Tales from the past: Delhi- Tomars to Chauhans,the handover.


They say all tales in history, is a brick on the wall of change. The tales which Delhi, as a city has, inside the folds of its buildings, walls and streets have often changed the course of our history. My story today begins from here. A grandfather’s mistake, love and a tale of revenge changed Delhi forever and my story begins with those who were the game changers….

Tomar Dynasty’s last days: 1166 CE.

It was in the year 1166, King Anangpal Singh Tomar III was tired of ruling his kingdom. His ‘sabha’ managed the litanies of his kingdom well. Prosperity reigned in every corner of Lal Kot and Dhillika. There was but one, small nagging thought that troubled his mind. In the farthest corner of his kingdom, few farm lands have become barren. The farmers have been complaining that the small canal, which sustains them through summer days and helps to keep the crop well-watered, had receded and was drying up. No seeds could be sown in these lands for the last two seasons.

After rounds of talks with his Chief Revenue Officer, the head of those villages, he had consulted the Raaj Jyotish (the royal astrologer). Calculating the position of the stars the Raj Jyotish had predicted one more season of low productivity. Anangpal was seriously contemplating travelling to Puskar. A dip in the holy water might cleanse any evil and bring the productivity back to the fields. Tomars were always there for their subjects’ wealth and prosperity. After all, it was his great Grand-Uncle Shalakshapal Tomar, who had put his great-Grandfather Jaipal Tomar on the thrones of Dillika, as he thought that Jaipal would be a better ruler than his own son. The supreme sacrifice had carried the legacy of love for all the subjects of Tomar kings, at least that is what people around him said. He would go a pilgrimage for the good of his people. The farmers needed some help and blessings. The old canal would be dug deeper and of course with the divine prayers, everything should be alright.


February 1167 CE:

The pilgrimage to Pushkar was successfully completed. It was time for Anangapal to go back to his beloved city Dhillika. The time had been very fruitful for Anangpal. He had spent a lot of time in introspection. Arkapal ( a name his grandfather had called Anangpal by) was ready to select King Tomar IV for his dear kingdom. 84 Khaps and the city of Lal Kot made a big country. Yes, it was time to choose his successor.

Anangpal had been in a bit of doubt between two of his grandsons. His sons were too young to be crowned right now. His two daughters, Kamala Devi (Karpuri Devi) and Roop Sundari had given birth to two strong and courageous elder sons. After all, his daughters were both married to Khastriyas (warrior clan), hence both Jaichand (son of Roop Sundari and Vijaypal, king of Kanauj) and Prithviraj (son of Kamaladevi and Someshwar, a person of eminence in Ajmer court) had proved their mettle in the warfare.

Prithviraj was his favorite, the lad was spirited and intelligent. Prithvi was friendly and was a favorite among all, but there was one niggling doubt which kept on irking Anangpal. Prithvi’s countenance was inscrutable at times. It was as if he did not reveal all. There were few rumors about him too. He was sometimes  indulged in too many friends of dubious nature. Maybe he was wrong. Only destiny would tell.

Jaichand on the other hand was all sound and thunder. He would often visit Anangpal, with lots of precious gifts, raise a storm, play with his friends, tease few girls maybe, and with all the furor of a prince, leave suddenly. He was very impulsive and impatient. He had also made his name as a strategist in warfare and politics.  Anangpal loved his grandsons but he was aware of their faults. He was rather pleased that Prithvi had taken charge of Dillika in his absence. He would be duly assisted by Anangpal’s men. It was just that Prithvi sometimes puzzled him. But he was only a young lad, who had just seen sixteen summers. The time had come to choose his successor. If only God had been kind enough to bless him with a son, a bit early in his life…..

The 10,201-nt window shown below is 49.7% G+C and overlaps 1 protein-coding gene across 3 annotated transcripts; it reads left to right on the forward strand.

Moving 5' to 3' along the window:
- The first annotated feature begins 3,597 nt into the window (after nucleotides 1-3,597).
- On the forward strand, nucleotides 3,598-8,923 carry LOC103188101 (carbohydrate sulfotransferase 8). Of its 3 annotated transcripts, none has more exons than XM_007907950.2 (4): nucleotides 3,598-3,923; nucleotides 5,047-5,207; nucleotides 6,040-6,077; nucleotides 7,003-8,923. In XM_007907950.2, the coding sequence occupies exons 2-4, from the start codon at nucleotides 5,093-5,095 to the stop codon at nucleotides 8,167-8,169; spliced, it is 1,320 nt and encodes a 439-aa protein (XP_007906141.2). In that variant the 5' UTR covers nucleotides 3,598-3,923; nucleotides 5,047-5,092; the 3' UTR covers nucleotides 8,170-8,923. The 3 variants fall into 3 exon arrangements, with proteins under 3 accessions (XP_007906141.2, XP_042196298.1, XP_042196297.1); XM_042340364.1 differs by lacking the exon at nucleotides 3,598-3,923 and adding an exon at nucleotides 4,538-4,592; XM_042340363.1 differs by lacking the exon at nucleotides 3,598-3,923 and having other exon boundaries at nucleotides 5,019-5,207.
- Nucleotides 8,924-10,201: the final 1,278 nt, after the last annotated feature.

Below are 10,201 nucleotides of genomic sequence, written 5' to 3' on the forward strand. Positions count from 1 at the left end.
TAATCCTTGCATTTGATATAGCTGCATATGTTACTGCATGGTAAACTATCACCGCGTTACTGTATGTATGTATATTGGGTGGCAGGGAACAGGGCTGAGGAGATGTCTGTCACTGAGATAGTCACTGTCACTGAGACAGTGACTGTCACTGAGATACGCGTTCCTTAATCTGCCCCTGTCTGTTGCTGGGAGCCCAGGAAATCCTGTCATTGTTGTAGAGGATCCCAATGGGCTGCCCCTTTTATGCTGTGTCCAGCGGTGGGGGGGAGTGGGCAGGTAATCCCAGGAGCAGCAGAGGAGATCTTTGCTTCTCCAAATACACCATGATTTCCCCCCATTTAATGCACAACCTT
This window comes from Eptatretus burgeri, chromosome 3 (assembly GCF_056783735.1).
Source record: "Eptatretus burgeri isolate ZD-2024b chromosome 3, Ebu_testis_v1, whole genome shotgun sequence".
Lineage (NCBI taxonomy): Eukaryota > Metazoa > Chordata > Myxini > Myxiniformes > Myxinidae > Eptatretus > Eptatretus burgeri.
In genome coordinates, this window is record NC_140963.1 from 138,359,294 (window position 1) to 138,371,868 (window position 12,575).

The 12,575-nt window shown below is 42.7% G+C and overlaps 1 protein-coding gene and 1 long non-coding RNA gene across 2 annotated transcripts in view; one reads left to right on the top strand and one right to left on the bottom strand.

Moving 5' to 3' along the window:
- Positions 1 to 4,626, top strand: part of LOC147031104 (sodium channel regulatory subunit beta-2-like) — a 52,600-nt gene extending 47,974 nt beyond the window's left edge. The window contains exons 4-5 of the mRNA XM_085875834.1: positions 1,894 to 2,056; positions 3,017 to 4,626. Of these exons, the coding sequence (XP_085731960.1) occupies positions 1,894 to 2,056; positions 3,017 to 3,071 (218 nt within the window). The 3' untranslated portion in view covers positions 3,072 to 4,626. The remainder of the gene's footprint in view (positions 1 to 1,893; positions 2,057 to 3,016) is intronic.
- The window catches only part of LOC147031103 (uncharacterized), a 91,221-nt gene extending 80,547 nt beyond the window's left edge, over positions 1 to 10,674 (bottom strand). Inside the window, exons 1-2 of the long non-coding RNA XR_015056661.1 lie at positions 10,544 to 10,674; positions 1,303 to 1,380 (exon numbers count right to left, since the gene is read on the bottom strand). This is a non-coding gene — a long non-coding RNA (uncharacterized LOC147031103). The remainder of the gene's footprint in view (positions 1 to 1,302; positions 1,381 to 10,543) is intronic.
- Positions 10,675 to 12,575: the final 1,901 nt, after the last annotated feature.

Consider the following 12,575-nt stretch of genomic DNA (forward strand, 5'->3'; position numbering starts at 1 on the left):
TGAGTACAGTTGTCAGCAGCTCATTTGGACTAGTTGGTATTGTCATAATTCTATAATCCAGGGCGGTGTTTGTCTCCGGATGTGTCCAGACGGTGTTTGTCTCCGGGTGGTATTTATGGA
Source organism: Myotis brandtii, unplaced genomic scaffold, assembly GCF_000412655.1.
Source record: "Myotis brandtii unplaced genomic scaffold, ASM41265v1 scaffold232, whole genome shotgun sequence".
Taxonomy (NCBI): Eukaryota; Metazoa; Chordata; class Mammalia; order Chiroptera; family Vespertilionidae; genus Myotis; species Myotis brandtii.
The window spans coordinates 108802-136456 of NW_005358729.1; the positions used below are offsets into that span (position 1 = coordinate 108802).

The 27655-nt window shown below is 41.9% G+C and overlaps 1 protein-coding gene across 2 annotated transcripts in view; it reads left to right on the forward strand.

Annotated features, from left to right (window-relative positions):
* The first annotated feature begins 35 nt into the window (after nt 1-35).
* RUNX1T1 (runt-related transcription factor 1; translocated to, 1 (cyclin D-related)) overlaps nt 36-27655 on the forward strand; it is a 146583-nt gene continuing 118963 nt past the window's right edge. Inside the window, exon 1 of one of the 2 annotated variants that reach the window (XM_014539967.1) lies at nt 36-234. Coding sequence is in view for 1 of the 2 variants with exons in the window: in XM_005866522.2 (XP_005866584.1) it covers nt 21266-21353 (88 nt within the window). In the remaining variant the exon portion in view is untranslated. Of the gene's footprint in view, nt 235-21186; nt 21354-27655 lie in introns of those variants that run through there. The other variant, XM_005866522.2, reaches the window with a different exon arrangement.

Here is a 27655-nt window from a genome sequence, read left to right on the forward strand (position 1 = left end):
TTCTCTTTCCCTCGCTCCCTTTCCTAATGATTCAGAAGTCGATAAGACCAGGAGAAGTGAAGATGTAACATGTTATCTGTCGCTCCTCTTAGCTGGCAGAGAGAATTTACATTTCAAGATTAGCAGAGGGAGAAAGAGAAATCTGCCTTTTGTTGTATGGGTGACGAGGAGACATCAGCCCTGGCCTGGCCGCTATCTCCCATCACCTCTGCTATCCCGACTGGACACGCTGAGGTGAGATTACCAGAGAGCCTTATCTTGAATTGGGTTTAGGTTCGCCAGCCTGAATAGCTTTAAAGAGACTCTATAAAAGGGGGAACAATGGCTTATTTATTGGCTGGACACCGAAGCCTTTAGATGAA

February 1167CE:  Grandfather was coming back. Prithvi’s informants had told him that Anangpal’s entourage was crossing Neemrana. The terrain was rough because of the white rocks, and they will take another 10 hours to reach. It was time to take the preparations……


Maybe that is Prithviraj Chauhan. We can only depend on an artist’s imagination. He died at the age of 43. Jaichand was his cousin. He had invited Mohammad Ghor to attack Prithviraj’s terrain. Prithviraj was captured by him, and subsequenly blinded when he was still in Ghor’s captivity. He was killed in the prison on Ghor’s order. Such was the anger and loyalty of the cousins.

1060 CE-  Lal Kot of Anangapal’s dreams.A flashback on Anangapal Singh Tomar II

He had a kingdom but he could not forget the city of Dillika. Something pulled him back to the rough Aravalli low areas again and again. He wanted to stay there forever. The terrain looked serene under the garb of the rocks and greenery. He decided to build his fort there, his dream ‘Lal Kot’.

The first step was to seal the boundary. The 65 feet high wall with 32 feet thickness along the fort area, would do well to keep the blasted white bandits from west,from raiding the cities over and over again. They were like silly pests who had to be smashed out every now and then. Yes, a high wall and then all inside will be safe.

The fort will have enough land to hold a settlement and maybe an entire city together. It was his dream. He called the head of the Architecture Department to have a discussion. Lal Kot would be built. He would find a way to curve his name in the pages of history.


Charmukha Darwaza- meaning 4 entrance gate. Such was the architecture that this type of gateway was used to confuse and capture the enemies at the entry point. What we see in the picture, was rebuilt during Tughlaq dynasty. Hence the arch of the gateway with a triangular piece of stone-key stone in the middle-typical designs of Islamic domes, can be seen here. Pic courtesy: https://karuneshjohri.com.